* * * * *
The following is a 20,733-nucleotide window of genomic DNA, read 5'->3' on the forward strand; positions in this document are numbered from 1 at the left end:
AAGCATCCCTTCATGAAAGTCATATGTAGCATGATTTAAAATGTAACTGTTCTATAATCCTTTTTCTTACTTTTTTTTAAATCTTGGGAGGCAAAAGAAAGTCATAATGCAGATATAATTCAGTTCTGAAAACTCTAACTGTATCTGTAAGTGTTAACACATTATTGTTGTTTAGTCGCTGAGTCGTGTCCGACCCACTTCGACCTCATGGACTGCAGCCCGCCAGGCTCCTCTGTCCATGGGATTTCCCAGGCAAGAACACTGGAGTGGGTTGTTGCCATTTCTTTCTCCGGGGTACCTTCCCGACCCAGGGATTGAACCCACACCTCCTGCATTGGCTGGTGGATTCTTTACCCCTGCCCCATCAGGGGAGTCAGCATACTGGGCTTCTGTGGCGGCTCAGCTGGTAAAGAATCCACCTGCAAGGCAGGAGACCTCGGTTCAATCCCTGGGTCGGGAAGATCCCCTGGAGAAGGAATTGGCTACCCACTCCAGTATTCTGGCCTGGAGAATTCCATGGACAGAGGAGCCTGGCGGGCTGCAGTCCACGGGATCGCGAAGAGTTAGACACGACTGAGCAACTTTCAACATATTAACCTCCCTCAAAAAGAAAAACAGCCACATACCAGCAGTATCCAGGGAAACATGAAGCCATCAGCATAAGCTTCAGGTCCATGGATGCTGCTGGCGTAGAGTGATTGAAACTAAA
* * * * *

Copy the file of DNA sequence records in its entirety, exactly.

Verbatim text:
The following is a 20,733-nucleotide window of genomic DNA, read 5'->3' on the forward strand; positions in this document are numbered from 1 at the left end:
AAGCATCCCTTCATGAAAGTCATATGTAGCATGATTTAAAATGTAACTGTTCTATAATCCTTTTTCTTACTTTTTTTTAAATCTTGGGAGGCAAAAGAAAGTCATAATGCAGATATAATTCAGTTCTGAAAACTCTAACTGTATCTGTAAGTGTTAACACATTATTGTTGTTTAGTCGCTGAGTCGTGTCCGACCCACTTCGACCTCATGGACTGCAGCCCGCCAGGCTCCTCTGTCCATGGGATTTCCCAGGCAAGAACACTGGAGTGGGTTGTTGCCATTTCTTTCTCCGGGGTACCTTCCCGACCCAGGGATTGAACCCACACCTCCTGCATTGGCTGGTGGATTCTTTACCCCTGCCCCATCAGGGGAGTCAGCATACTGGGCTTCTGTGGCGGCTCAGCTGGTAAAGAATCCACCTGCAAGGCAGGAGACCTCGGTTCAATCCCTGGGTCGGGAAGATCCCCTGGAGAAGGAATTGGCTACCCACTCCAGTATTCTGGCCTGGAGAATTCCATGGACAGAGGAGCCTGGCGGGCTGCAGTCCACGGGATCGCGAAGAGTTAGACACGACTGAGCAACTTTCAACATATTAACCTCCCTCAAAAAGAAAAACAGCCACATACCAGCAGTATCCAGGGAAACATGAAGCCATCAGCATAAGCTTCAGGTCCATGGATGCTGCTGGCGTAGAGTGATTGAAACTAAA